Be careful who you take financial advice from. Coach Finstock from Teen Wolf had 3 rules he lived by:
(1) Never get less than 12 hours of sleep.
(2) Never play cards with a guy who’s got the same first name as a city.
(3) And never go near a lady who’s got a tattoo of a dagger on her body.
I would like to add a fourth — never take financial advice from billionaires or celebrities.
We had billionaires shilling for a fake meme coin and trying to make it a form of payment. It’s now down 90% from those lofty levels.
Celebrities were pushing NFTs and new cryptocurrencies that are now as good as worthless. Athletes and professional investors were putting their names on SPACs with little-to-no skin in the game. Influencers were pumping meme stocks.
It was all sickening at the time but even worse now that none of them are being held accountable for their actions.
Billionaires and celebrities are already rich. If they offer financial advice and they’re right, they look like geniuses. If they’re wrong, they’re still rich and they don’t really care about you anyway.
You cannot blindly follow someone’s financial advice simply because they have name recognition or a lot of followers.
Do your own homework before taking anyone’s financial advice.
Successful investment plans need to survive down markets too. Benjamin Graham once said the most dangerous mistake an investor can make is “acquiring speculative habits without realizing you have done so.”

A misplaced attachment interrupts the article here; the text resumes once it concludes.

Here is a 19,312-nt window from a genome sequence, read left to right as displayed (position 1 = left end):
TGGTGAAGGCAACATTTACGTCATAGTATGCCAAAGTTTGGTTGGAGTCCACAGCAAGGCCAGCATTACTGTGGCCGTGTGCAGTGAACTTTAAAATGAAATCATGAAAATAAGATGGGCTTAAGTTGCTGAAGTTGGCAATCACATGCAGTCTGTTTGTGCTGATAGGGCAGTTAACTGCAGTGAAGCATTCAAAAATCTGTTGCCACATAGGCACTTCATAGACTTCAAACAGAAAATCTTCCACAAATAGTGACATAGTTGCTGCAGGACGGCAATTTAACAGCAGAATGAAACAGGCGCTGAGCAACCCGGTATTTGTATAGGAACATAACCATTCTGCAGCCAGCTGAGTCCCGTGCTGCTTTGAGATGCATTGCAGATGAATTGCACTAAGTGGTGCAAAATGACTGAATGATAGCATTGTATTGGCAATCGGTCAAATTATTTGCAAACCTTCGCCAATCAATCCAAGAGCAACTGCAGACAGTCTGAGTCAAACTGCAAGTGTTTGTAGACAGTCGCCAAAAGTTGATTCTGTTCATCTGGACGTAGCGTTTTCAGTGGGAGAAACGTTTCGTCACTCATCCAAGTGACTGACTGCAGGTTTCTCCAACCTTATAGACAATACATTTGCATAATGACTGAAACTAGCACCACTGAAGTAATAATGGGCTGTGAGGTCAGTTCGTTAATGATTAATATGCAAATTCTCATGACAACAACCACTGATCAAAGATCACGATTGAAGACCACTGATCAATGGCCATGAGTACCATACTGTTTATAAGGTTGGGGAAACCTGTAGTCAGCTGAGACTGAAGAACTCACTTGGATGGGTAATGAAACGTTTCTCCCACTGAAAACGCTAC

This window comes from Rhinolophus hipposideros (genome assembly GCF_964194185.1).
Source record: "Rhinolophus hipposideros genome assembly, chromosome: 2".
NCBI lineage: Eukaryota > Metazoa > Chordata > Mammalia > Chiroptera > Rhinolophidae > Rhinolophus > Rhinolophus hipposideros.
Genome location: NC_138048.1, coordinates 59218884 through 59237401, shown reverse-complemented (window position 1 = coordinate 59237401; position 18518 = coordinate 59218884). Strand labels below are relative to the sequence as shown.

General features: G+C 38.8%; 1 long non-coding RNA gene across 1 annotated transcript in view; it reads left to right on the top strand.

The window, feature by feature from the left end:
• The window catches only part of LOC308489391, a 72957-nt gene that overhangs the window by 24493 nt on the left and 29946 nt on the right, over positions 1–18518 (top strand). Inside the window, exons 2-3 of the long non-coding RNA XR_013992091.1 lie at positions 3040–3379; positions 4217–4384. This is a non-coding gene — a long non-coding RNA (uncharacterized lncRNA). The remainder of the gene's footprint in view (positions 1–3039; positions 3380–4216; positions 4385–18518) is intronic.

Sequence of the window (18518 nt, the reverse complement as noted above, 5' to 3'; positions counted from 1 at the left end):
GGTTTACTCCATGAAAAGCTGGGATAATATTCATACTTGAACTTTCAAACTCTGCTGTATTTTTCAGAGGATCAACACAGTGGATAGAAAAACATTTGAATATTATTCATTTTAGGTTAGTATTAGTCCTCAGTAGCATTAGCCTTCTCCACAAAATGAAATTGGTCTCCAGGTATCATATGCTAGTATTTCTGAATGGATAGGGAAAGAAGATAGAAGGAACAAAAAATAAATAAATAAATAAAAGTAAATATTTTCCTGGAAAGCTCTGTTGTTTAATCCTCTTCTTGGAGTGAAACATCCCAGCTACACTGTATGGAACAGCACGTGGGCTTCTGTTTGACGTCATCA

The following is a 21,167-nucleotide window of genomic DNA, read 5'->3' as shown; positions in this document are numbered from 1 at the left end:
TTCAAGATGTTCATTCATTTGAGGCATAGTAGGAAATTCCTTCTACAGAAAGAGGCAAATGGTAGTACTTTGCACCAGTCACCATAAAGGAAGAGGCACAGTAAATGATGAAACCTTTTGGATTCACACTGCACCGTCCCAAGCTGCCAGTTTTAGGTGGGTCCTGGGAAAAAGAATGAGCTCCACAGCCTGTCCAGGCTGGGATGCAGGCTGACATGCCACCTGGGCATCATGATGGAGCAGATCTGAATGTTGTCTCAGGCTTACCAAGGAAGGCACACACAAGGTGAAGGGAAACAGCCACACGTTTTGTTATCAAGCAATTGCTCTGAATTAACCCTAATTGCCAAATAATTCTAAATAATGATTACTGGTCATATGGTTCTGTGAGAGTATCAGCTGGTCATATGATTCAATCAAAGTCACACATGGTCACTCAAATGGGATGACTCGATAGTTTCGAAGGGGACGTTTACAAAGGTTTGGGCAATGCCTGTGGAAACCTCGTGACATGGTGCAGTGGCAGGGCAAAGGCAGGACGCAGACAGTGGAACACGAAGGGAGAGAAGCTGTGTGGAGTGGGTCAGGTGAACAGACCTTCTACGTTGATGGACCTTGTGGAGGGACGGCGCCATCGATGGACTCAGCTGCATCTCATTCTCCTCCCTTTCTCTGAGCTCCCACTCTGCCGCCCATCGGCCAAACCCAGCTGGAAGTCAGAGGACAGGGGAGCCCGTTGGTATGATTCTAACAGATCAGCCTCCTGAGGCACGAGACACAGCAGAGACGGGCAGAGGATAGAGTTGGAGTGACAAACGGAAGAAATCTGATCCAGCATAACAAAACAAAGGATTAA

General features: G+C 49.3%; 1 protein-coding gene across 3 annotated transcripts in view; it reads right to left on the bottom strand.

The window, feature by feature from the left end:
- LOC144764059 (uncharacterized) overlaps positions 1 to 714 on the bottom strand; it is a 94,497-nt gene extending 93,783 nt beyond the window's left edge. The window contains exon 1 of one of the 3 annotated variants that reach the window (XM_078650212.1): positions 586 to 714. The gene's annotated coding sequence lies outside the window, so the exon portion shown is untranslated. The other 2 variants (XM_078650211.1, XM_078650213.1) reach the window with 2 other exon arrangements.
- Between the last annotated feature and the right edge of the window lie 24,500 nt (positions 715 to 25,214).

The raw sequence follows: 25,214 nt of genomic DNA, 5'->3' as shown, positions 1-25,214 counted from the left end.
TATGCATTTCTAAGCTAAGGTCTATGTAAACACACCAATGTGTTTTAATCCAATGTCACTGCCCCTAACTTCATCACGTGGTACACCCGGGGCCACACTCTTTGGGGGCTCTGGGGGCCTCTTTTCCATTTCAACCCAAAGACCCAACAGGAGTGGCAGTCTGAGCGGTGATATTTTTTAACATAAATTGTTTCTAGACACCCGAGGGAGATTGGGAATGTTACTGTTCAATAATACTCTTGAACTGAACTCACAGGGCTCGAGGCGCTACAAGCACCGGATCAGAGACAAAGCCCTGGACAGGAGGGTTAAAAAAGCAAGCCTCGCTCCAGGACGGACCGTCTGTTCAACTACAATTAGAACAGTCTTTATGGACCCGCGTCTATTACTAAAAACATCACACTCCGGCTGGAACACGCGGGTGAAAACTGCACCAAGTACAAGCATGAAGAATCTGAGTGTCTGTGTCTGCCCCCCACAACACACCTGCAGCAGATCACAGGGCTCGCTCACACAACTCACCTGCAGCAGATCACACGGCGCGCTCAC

Leverage can make you look brilliant on the way up but it can be a killer on the way down.
Picking stocks during a bull market is a breeze that becomes a tornado when a downturn hits.
Chasing fad investments is a game of hot potato where you always get stuck holding the potato in the end.
Speculation is a strategy that only works during a bull market.
Every successful investment plan requires some combination of balance, durability and common sense to survive in the long run.
And that long run includes both good markets and bad.
Investing is hard. If the markets felt too easy in the latter half of 2020 it’s because they were. Investing can be mind-numbingly simple if you want it to be but it’s never going to be easy.
It’s not easy to sit idly by while others are seemingly getting rich overnight.
It’s not easy to see your life savings fall 20-30% in a matter of months.
It’s not easy to invest your money in a situation with rising interest rates, 40-year high inflation and the possibility of a Fed-induced recession.
None of this is easy and maybe it’s not supposed to be.
Life as an investor would be a lot easier if you could simply park your money in a safe asset that returns 6-7% per year with little in the way of drawdowns or fluctuations.
Unfortunately, that asset is a pipe dream.
Sometimes you have to eat your losses as an investor without panic selling. Sometimes you have to watch others around you get rich by making dumb bets that pay off.
And all of the time you have to deal with an irreducible uncertainty about what’s going to happen in the future.
Investing right now seems harder than usual but maybe that’s always the case.